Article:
Statistics can be confusing when they document the amount of people arrested for illegally crossing the border. There used to be at least 12 million illegals living in the U.S., and actually, that number is still debated by politicians and the media. However, the fact is that the number dropped to 11.2 million in 2010. Contrast this number against the number of U.S. border patrol agents protecting the border, and check the numbers of those arrested, which has dropped by 36 percent. Something is obviously going on. If it is not the mass deportations, raids and arrests at the border, then what is it?
Many pundits seem to think that the reason the numbers of illegals trying to come to the U.S. has dropped so precipitously is that the economy is lousy. Think about that for a minute. The economy is indeed in a royal mess and the country’s credit rating has been downgraded, which is not a good sign. Why then would people come to try and find work in this kind of atmosphere? There is hardly any demand for workers, other than the usual ones needed for seasonal work. Other areas that used to hire them have dried up, waiting for the almost dead economy to be revived, which might be a long wait.
Historically, when the economy does kick into high gear, the demand for workers increases and so does the number of undocumented aliens coming across the border to find work. Call it a symbiotic relationship or call it serendipity, but these two factors often go hand-in-hand.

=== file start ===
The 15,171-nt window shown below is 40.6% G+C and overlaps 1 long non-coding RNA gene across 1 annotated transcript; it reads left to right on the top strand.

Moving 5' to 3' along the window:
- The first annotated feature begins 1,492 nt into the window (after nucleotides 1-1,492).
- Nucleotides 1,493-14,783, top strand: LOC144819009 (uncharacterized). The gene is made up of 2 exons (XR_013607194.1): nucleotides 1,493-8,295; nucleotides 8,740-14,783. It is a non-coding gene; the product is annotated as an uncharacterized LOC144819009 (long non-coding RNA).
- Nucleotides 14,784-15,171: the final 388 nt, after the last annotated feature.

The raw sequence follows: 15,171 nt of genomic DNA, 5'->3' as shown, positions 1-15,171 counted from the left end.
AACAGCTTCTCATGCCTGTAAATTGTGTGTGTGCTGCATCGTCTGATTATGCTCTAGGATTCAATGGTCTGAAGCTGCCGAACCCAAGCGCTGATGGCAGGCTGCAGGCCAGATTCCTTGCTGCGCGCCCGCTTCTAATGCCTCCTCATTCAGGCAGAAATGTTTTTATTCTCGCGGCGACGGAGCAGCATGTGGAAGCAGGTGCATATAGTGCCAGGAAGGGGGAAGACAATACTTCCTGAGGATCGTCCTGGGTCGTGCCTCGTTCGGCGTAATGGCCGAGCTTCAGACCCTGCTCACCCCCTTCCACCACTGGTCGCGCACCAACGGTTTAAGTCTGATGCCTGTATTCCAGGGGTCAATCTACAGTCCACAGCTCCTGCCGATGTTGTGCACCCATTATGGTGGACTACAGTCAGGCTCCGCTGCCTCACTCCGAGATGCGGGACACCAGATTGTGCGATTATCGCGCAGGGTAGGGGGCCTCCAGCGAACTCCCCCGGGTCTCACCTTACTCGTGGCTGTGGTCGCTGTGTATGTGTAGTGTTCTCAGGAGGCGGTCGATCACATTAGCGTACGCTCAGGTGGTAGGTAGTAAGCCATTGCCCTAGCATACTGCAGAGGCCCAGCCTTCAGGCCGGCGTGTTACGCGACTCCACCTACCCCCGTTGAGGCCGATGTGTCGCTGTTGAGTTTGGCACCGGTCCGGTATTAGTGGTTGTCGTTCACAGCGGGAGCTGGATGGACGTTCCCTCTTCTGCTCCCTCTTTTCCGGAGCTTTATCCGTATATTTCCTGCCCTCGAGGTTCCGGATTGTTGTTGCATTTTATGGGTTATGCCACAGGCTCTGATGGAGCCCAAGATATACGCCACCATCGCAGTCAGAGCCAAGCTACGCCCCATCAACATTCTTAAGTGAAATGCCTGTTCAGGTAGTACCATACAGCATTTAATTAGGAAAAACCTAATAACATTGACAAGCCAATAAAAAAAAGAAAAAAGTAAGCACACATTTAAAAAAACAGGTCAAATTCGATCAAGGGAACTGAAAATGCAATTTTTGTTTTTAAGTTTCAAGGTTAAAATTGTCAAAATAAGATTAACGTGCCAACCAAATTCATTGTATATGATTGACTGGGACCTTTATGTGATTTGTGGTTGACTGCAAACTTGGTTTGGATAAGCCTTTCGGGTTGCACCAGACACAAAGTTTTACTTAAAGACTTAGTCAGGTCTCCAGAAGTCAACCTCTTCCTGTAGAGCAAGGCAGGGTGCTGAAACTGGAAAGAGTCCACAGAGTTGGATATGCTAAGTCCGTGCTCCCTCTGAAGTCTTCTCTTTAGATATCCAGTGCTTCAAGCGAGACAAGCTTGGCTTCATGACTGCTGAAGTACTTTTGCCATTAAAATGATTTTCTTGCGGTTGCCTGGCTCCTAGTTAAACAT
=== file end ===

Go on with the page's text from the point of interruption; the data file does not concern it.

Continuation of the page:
Track back to 2008 when the election campaign was in full swing and immigration reform was a main part in Obama’s platform. He won by a resounding victory, thanks in part to the Latino vote, and yet, what has he done to really push immigration reform or at least the reforms he campaigned on?
So, what we have here is a strange picture – a President calling for a new movement to assist illegal aliens, and their families, and referring to that movement (whatever that might be) as a moral imperative. Supposedly, he is now aiming to administratively evade the Immigration Act to make his political dream come true, and is also trying to change the immigration laws. At this point, you are probably thinking, “Say what?”
This movement is also taking place against a backdrop of undocumented workers holding steady, a screaming debt crisis that no one seems to know how to handle, the existing government cutting benefits to its own citizens and rancorous opposition to any changes. And somewhere in all this mess are the remnants of comprehensive immigration reform. When do you think you will see that pass?